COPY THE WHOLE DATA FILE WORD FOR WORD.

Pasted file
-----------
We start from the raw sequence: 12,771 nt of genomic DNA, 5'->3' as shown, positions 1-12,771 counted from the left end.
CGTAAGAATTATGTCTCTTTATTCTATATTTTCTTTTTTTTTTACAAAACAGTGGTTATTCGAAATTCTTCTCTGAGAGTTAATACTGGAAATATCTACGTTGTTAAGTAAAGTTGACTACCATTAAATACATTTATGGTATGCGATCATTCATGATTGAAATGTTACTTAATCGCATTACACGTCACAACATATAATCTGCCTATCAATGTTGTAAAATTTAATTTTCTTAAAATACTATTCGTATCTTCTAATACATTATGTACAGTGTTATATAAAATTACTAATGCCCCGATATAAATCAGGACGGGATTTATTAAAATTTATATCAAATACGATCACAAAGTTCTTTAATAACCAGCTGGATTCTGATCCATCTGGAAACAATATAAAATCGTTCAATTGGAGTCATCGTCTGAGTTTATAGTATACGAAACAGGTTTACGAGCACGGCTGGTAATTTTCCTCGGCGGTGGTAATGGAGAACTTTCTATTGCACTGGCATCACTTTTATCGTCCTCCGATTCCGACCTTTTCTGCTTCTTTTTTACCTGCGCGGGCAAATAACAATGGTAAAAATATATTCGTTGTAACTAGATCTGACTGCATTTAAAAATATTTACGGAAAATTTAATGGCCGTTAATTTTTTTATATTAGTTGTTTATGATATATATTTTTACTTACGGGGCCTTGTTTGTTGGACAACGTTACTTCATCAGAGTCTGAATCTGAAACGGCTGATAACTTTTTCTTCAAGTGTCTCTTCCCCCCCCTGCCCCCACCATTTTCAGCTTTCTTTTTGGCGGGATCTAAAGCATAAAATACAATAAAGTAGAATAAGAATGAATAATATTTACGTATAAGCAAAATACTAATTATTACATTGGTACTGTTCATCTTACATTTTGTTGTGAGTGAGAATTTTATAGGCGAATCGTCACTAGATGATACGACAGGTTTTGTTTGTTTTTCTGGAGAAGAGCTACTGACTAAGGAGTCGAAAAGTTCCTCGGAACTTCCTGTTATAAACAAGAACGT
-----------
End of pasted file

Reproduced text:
We start from the raw sequence: 12,771 nt of genomic DNA, 5'->3' as shown, positions 1-12,771 counted from the left end.
CGTAAGAATTATGTCTCTTTATTCTATATTTTCTTTTTTTTTTACAAAACAGTGGTTATTCGAAATTCTTCTCTGAGAGTTAATACTGGAAATATCTACGTTGTTAAGTAAAGTTGACTACCATTAAATACATTTATGGTATGCGATCATTCATGATTGAAATGTTACTTAATCGCATTACACGTCACAACATATAATCTGCCTATCAATGTTGTAAAATTTAATTTTCTTAAAATACTATTCGTATCTTCTAATACATTATGTACAGTGTTATATAAAATTACTAATGCCCCGATATAAATCAGGACGGGATTTATTAAAATTTATATCAAATACGATCACAAAGTTCTTTAATAACCAGCTGGATTCTGATCCATCTGGAAACAATATAAAATCGTTCAATTGGAGTCATCGTCTGAGTTTATAGTATACGAAACAGGTTTACGAGCACGGCTGGTAATTTTCCTCGGCGGTGGTAATGGAGAACTTTCTATTGCACTGGCATCACTTTTATCGTCCTCCGATTCCGACCTTTTCTGCTTCTTTTTTACCTGCGCGGGCAAATAACAATGGTAAAAATATATTCGTTGTAACTAGATCTGACTGCATTTAAAAATATTTACGGAAAATTTAATGGCCGTTAATTTTTTTATATTAGTTGTTTATGATATATATTTTTACTTACGGGGCCTTGTTTGTTGGACAACGTTACTTCATCAGAGTCTGAATCTGAAACGGCTGATAACTTTTTCTTCAAGTGTCTCTTCCCCCCCCTGCCCCCACCATTTTCAGCTTTCTTTTTGGCGGGATCTAAAGCATAAAATACAATAAAGTAGAATAAGAATGAATAATATTTACGTATAAGCAAAATACTAATTATTACATTGGTACTGTTCATCTTACATTTTGTTGTGAGTGAGAATTTTATAGGCGAATCGTCACTAGATGATACGACAGGTTTTGTTTGTTTTTCTGGAGAAGAGCTACTGACTAAGGAGTCGAAAAGTTCCTCGGAACTTCCTGTTATAAACAAGAACGT